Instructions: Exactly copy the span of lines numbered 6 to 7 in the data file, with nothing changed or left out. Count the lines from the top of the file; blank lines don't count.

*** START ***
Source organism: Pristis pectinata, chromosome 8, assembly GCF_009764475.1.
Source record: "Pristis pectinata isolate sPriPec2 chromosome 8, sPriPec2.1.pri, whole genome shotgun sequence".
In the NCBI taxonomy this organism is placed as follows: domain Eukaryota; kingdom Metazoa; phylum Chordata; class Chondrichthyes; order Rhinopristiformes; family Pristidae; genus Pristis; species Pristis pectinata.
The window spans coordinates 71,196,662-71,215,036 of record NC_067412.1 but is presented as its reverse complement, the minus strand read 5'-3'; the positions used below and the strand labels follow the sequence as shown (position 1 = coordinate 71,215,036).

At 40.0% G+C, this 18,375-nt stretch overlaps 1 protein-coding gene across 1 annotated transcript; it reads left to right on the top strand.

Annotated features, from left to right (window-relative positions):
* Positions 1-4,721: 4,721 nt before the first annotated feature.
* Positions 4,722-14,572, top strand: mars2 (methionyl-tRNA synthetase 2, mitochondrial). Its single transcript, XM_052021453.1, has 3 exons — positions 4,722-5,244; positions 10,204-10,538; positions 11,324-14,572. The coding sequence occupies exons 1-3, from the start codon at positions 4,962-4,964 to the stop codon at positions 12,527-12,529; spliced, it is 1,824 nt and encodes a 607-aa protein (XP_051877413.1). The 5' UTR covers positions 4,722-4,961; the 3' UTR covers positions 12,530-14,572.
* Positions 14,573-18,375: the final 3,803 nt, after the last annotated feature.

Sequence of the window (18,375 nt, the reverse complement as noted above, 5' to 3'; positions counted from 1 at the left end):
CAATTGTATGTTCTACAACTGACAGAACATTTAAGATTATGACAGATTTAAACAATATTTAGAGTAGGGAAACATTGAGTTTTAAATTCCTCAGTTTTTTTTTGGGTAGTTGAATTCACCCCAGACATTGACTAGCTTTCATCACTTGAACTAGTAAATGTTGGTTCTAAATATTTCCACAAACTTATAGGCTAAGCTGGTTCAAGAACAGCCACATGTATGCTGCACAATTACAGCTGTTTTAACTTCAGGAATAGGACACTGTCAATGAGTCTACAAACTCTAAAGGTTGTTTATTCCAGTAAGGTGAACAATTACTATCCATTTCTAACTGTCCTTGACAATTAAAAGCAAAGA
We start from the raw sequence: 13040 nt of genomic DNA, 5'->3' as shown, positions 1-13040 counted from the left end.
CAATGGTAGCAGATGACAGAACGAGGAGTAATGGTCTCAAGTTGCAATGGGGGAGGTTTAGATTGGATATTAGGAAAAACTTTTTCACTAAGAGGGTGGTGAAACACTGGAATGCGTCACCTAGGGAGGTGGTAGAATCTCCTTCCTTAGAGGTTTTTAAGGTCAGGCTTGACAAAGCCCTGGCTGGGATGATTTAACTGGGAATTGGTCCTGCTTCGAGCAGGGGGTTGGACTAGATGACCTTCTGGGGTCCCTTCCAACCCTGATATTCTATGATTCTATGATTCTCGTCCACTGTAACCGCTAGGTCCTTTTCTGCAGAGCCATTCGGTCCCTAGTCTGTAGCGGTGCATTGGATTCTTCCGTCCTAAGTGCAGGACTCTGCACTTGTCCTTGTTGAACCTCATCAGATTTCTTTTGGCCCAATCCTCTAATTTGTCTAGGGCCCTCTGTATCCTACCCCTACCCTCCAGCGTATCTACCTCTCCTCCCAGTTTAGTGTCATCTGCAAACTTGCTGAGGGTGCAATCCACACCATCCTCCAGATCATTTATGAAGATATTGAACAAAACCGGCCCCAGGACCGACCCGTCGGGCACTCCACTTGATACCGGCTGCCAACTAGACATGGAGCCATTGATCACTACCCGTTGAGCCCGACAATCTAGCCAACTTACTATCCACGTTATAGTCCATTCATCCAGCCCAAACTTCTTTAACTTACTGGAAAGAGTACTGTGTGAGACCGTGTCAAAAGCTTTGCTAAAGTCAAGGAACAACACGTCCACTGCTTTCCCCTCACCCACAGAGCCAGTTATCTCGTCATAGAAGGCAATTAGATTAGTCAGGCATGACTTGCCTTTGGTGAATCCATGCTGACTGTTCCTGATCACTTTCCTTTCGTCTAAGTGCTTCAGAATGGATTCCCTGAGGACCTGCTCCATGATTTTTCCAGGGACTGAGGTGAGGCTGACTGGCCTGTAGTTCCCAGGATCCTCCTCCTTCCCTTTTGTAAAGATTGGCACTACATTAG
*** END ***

Annotated features, from left to right (window-relative positions):
* Positions 1-4,721: 4,721 nt before the first annotated feature.